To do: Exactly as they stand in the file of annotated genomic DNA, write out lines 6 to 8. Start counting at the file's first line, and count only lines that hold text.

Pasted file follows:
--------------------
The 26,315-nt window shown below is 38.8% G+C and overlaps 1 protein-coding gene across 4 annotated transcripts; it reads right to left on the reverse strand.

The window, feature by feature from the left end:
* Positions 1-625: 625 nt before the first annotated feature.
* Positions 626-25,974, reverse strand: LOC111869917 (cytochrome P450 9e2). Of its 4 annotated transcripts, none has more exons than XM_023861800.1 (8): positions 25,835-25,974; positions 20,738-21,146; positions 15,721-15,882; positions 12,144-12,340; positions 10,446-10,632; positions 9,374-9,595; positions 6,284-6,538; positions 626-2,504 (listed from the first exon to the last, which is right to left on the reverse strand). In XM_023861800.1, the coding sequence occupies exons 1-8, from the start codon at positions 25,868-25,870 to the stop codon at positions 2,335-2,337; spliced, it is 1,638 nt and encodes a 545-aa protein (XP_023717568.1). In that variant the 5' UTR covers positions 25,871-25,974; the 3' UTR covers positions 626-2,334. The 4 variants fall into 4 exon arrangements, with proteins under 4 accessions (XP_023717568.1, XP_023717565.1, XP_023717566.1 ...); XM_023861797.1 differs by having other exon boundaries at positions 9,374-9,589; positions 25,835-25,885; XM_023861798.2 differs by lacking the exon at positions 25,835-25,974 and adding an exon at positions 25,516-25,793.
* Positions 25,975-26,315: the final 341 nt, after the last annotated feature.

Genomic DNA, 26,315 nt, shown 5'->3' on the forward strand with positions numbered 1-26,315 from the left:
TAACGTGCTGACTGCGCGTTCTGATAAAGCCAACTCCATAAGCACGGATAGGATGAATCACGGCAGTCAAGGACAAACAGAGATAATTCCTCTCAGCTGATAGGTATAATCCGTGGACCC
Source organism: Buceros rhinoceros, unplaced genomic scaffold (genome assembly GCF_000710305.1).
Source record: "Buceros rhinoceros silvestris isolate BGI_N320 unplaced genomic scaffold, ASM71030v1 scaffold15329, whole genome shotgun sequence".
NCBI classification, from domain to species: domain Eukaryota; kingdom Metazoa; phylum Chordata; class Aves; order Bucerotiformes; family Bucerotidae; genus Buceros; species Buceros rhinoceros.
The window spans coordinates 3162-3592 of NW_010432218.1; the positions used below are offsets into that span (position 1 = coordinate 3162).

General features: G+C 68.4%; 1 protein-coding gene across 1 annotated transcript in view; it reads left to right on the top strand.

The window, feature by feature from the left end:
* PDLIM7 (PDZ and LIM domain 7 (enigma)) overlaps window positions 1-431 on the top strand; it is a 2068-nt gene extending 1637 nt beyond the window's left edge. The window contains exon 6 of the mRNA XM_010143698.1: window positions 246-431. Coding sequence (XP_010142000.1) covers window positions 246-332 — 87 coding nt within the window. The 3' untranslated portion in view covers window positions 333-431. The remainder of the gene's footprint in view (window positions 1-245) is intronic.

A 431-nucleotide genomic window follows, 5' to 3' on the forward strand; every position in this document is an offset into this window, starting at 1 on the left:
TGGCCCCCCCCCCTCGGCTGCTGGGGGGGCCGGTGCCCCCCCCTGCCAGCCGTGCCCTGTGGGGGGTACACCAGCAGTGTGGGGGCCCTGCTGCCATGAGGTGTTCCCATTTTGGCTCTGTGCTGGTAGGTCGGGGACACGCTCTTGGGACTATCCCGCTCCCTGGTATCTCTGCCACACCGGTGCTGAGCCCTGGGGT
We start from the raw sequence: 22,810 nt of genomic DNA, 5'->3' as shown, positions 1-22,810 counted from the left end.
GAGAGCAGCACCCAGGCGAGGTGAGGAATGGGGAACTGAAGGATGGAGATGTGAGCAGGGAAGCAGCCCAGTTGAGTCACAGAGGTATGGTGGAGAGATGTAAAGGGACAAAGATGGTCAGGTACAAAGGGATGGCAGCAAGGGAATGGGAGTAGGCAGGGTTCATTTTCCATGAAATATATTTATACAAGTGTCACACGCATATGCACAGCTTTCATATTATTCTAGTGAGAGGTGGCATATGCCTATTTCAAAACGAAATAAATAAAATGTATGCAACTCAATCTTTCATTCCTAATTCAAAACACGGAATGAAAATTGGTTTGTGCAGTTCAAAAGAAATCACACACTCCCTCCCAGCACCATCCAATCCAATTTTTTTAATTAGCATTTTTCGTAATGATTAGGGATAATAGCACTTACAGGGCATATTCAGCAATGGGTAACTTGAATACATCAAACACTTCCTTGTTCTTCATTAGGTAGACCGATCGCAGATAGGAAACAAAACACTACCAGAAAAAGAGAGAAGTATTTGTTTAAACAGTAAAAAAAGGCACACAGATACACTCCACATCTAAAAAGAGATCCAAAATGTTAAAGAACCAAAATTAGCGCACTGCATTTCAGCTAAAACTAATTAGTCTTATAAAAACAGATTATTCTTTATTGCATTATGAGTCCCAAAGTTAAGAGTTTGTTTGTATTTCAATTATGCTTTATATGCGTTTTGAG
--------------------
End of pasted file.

Genomic DNA, 26,315 nt, shown 5'->3' on the forward strand with positions numbered 1-26,315 from the left:
TAACGTGCTGACTGCGCGTTCTGATAAAGCCAACTCCATAAGCACGGATAGGATGAATCACGGCAGTCAAGGACAAACAGAGATAATTCCTCTCAGCTGATAGGTATAATCCGTGGACCC
Source organism: Buceros rhinoceros, unplaced genomic scaffold (genome assembly GCF_000710305.1).